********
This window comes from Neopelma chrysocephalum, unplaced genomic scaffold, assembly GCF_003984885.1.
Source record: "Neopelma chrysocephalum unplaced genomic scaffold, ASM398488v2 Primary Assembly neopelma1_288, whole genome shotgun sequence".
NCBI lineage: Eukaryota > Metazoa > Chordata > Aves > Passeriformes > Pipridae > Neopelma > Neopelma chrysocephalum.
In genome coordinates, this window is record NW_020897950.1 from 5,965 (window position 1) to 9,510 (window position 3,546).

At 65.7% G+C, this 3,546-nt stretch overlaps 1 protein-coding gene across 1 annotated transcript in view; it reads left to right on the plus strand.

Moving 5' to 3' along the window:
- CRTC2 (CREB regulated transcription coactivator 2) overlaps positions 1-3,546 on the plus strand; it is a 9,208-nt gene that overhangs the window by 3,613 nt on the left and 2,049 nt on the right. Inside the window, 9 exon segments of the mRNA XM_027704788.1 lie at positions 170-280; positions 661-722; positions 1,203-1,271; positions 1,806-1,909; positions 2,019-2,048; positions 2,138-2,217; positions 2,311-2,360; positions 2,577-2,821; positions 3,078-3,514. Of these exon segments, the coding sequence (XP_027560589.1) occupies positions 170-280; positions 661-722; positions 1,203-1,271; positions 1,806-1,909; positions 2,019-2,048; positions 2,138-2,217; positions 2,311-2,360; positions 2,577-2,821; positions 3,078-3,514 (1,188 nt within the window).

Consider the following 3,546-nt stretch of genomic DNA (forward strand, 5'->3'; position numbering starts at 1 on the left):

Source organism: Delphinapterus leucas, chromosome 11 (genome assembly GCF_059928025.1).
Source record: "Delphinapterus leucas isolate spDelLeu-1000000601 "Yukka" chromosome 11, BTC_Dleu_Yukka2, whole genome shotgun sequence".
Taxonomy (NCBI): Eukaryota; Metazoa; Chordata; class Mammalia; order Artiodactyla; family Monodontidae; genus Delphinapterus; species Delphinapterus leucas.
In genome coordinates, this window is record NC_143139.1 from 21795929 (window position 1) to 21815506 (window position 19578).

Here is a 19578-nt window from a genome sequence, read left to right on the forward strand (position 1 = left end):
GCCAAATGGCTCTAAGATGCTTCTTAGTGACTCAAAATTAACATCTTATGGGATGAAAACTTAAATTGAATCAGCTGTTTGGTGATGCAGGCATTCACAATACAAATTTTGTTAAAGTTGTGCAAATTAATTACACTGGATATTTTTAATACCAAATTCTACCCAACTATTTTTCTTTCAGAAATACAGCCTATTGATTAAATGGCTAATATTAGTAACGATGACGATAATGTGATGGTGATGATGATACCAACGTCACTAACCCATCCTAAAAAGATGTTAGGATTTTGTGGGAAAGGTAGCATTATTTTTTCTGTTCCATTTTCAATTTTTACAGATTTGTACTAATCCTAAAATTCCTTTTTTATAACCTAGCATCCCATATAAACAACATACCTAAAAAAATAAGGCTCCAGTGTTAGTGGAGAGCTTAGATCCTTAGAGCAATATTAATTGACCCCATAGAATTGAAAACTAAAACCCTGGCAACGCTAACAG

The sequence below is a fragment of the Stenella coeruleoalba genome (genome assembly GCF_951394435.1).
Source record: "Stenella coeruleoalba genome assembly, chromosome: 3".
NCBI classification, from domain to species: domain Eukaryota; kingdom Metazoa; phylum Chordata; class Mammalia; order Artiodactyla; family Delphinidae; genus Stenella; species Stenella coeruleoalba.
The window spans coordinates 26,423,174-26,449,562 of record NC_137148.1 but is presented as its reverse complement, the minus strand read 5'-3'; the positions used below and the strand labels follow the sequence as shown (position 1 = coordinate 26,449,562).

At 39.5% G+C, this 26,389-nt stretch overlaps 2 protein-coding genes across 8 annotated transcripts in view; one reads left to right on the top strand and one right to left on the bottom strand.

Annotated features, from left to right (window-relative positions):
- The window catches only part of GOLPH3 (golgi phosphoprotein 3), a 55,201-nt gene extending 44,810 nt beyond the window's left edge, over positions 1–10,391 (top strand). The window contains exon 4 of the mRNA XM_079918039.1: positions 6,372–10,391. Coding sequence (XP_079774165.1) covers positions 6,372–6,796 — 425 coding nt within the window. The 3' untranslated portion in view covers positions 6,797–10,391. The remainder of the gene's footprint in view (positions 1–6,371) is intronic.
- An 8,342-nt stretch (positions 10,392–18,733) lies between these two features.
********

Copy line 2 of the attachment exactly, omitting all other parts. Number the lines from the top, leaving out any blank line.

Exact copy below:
Source record: "Neopelma chrysocephalum unplaced genomic scaffold, ASM398488v2 Primary Assembly neopelma1_288, whole genome shotgun sequence".